Charity is for suckers

Apparently you can use a pen, can't you? Fill out a job application with one.


Can you stomach a first-person story? We try not to do these, but here’s one with a greater purpose. After reading it, your disposable income should increase (or at least not decrease.)

20 years ago your blogger was a recent college graduate with dreams of being on the radio*, living in downtown Toronto – a central business district so dense that it can’t help but be pedestrian-friendly. To get to work every morning (at the office of a crooked penny stock promoter, now mercifully out of business), I’d walk a mile or so from my condo to a high-rise office on Bay Street (Wall Street’s smaller, colder, less influential, eternally apologetic sister with an inferiority complex.) En route I’d pass by College Park, a vintage shopping mall whose wide sidewalks served as a depository for dozens of the city’s beggars, buskers, and Deadheads looking to make a better world by receiving money in exchange for things made of hemp (or not.)

Some of the street musicians were fairly talented, if Indigo Girls covers with tambourine accompaniment happened to be your thing. But as the Napster defendants argued, music was meant to be free. Thus I’d never give my serenaders money. The soundtrack in my head was entertainment enough.

Among the beggars and their slightly more motivated brethren, one person stuck out. He was a quadruple amputee with what remains one of the sunniest dispositions I’ve ever witnessed. Shirtless, bearded, wearing nothing but a pair of jeans, he’d say hi to everyone who walked by. His arms stopped somewhere around the elbow, his legs were a mystery. Sometimes he was there with a handler, sometimes he wasn’t, or maybe during those absences the handler was getting food. Or cigarettes. The beggar would somehow manage to smoke by holding the cigarette between his stumps and placing the butt on his wheelchair whenever he got tired, which I’m guessing was often. Normally I’d argue that smoking cigarettes is for idiots, but I’ll reserve judgment on someone whose smoke-filled lungs were among the most functional parts of his body.

I never learned the beggar’s name, but the black humor hemisphere of my brain christened him “One”, after the Metallica song.

Some days I’d hope to get there before he’d set up shop for the day, because there’s another part of my brain that would refuse to not give him money. Every time, whatever was in my wallet was his. Occasionally that meant a $50 bill, which I could ill afford. Yet it was all I could do to restrain myself from stopping passersby and insisting that they follow suit. “Look, I don’t give money to beggars either. But this guy’s different.”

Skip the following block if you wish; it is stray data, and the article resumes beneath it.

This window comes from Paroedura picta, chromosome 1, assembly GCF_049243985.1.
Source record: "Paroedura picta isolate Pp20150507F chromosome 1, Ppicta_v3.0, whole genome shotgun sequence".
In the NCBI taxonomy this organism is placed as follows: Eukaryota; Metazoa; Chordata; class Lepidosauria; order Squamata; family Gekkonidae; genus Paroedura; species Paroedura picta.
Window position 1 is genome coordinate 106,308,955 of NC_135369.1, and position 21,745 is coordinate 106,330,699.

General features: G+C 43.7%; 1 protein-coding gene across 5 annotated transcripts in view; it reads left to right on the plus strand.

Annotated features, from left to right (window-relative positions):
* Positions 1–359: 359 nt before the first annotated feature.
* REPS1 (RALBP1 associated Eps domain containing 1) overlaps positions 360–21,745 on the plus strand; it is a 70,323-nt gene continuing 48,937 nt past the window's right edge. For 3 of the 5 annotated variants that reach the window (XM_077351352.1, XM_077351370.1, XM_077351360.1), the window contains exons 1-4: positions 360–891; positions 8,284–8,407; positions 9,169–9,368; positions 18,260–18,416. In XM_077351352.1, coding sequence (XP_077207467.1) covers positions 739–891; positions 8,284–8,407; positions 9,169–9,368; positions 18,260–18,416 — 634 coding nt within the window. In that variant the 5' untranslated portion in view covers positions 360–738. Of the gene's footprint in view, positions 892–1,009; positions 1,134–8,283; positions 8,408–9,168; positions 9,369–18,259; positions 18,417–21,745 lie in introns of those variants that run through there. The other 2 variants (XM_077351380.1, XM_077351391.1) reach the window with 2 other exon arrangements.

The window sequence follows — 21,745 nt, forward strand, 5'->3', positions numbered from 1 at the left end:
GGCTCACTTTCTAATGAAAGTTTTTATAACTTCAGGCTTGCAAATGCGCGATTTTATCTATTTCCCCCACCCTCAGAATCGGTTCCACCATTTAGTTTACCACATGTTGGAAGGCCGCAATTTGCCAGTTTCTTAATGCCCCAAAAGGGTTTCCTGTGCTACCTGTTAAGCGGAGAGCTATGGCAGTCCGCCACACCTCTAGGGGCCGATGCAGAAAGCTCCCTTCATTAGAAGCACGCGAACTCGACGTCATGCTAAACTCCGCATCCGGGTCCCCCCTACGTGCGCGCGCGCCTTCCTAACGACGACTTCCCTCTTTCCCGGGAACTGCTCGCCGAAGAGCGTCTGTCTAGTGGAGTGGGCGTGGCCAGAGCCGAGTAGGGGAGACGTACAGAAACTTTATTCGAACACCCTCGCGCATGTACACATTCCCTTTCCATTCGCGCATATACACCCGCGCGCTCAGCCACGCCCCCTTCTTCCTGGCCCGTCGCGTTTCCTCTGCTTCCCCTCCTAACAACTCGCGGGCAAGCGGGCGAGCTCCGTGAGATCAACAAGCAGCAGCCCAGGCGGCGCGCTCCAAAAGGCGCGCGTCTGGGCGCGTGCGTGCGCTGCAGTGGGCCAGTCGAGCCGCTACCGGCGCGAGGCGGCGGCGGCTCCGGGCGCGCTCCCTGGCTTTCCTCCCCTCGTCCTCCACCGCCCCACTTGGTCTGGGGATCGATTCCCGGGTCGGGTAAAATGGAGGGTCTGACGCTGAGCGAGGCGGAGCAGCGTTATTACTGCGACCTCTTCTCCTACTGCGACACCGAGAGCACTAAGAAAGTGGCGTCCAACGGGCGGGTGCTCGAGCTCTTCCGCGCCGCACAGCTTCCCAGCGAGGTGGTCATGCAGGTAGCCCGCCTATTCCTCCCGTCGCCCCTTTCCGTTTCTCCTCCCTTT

One day, One disappeared. Which isn’t noteworthy: beggars aren’t renowned for their permanence. Without having any details about his departure, I could imagine my own happy ending: his biological family had misplaced him after birth (stubby kids are easy to lose), spent decades searching for him and finally found him. A visiting European princess took him under her wing (or her arm.) Something good, because God knows he deserved it.

A few months later the stock promoter put me out of my misery. I applied for a job at CFRB 1010 – Canada’s biggest, most powerful radio station. Wore my best** suit and tie, met with the program director, laughed at his jokes and tried to make my laughter sound authentic. He shook my hand, I said I’d find my own way out.

Down the hallway, I passed a semi-open door and heard an unmistakable high-pitched voice.

One. All by himself, conducting phone surveys. With a headset attached to his head and a pen in his mouth.

Fortunately his back was turned, so I didn’t bother disturbing him. He wouldn’t have recognized me anyway.

At that moment, an epiphany: I vowed I would never give money to anyone, either via an institution or hand-to-hand, if that person had at least one functioning limb.

No example you give can trump this. The teenage mother with multiple kids, the illegal alien, the woman who ate herself into superobesity, the meth addict whose parents didn’t hug him enough: they can all go to the Fifth Ring and share a skewer when a man who’s completely helpless can find gainful employment.

Some ambulatory people like to self-tithe, or to convince themselves that their residency on this planet requires them to care for “the less fortunate” for some reason. Taken to its logical extension, that would mean we’d never do anything productive, creating any wealth. We’d each be spending our time endlessly transferring our money: from the most fortunate (Kobe Bryant, Angelina Jolie) through the slightly less fortunate (me, probably you) all the way down to crack babies.

You want to help someone who doesn’t have “enough” money? Offer them a job. If you can’t, the next best thing you can do is nothing. Seriously. That’ll help avail them of the inevitable truth – that giving people money out of guilt not only doesn’t do any good, it makes things worse. It lets whatever marketable talents those people have wither and weaken – and whatever contributions to society they could have made to society, will go unmade.

I’d always thought “if he can do it, anyone can” was a fluffy piece of motivational-poster nonsense. It took the most disadvantaged man I’d ever met to make a believer out of me.

*This was a completely legitimate aspiration to have back then. Thank God I didn’t achieve it in any meaningful sense.


**This post is an editor’s pick at the Carnival of Money Stories**

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